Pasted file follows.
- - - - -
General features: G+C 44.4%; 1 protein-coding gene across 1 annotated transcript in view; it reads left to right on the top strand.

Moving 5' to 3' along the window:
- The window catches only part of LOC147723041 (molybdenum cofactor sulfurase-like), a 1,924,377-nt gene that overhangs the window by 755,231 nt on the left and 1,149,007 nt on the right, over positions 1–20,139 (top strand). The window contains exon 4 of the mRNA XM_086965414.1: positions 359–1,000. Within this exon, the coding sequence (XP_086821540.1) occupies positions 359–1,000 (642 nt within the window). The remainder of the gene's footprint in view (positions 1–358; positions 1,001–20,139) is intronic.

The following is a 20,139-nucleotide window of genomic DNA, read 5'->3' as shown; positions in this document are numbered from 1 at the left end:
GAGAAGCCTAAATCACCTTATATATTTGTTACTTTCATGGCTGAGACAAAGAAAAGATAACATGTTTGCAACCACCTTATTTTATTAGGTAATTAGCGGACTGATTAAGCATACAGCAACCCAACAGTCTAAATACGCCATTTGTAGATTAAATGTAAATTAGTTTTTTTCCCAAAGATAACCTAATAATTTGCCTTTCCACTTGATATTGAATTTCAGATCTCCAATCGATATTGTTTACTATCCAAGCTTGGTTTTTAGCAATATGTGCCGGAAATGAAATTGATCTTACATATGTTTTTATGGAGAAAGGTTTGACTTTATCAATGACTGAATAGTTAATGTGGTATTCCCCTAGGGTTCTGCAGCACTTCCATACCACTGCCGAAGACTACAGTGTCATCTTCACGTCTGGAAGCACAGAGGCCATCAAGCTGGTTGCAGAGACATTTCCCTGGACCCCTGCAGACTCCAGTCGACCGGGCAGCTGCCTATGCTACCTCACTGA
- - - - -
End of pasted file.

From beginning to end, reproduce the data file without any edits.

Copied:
General features: G+C 44.4%; 1 protein-coding gene across 1 annotated transcript in view; it reads left to right on the top strand.

Moving 5' to 3' along the window:
- The window catches only part of LOC147723041 (molybdenum cofactor sulfurase-like), a 1,924,377-nt gene that overhangs the window by 755,231 nt on the left and 1,149,007 nt on the right, over positions 1–20,139 (top strand). The window contains exon 4 of the mRNA XM_086965414.1: positions 359–1,000. Within this exon, the coding sequence (XP_086821540.1) occupies positions 359–1,000 (642 nt within the window). The remainder of the gene's footprint in view (positions 1–358; positions 1,001–20,139) is intronic.

The following is a 20,139-nucleotide window of genomic DNA, read 5'->3' as shown; positions in this document are numbered from 1 at the left end:
GAGAAGCCTAAATCACCTTATATATTTGTTACTTTCATGGCTGAGACAAAGAAAAGATAACATGTTTGCAACCACCTTATTTTATTAGGTAATTAGCGGACTGATTAAGCATACAGCAACCCAACAGTCTAAATACGCCATTTGTAGATTAAATGTAAATTAGTTTTTTTCCCAAAGATAACCTAATAATTTGCCTTTCCACTTGATATTGAATTTCAGATCTCCAATCGATATTGTTTACTATCCAAGCTTGGTTTTTAGCAATATGTGCCGGAAATGAAATTGATCTTACATATGTTTTTATGGAGAAAGGTTTGACTTTATCAATGACTGAATAGTTAATGTGGTATTCCCCTAGGGTTCTGCAGCACTTCCATACCACTGCCGAAGACTACAGTGTCATCTTCACGTCTGGAAGCACAGAGGCCATCAAGCTGGTTGCAGAGACATTTCCCTGGACCCCTGCAGACTCCAGTCGACCGGGCAGCTGCCTATGCTACCTCACTGA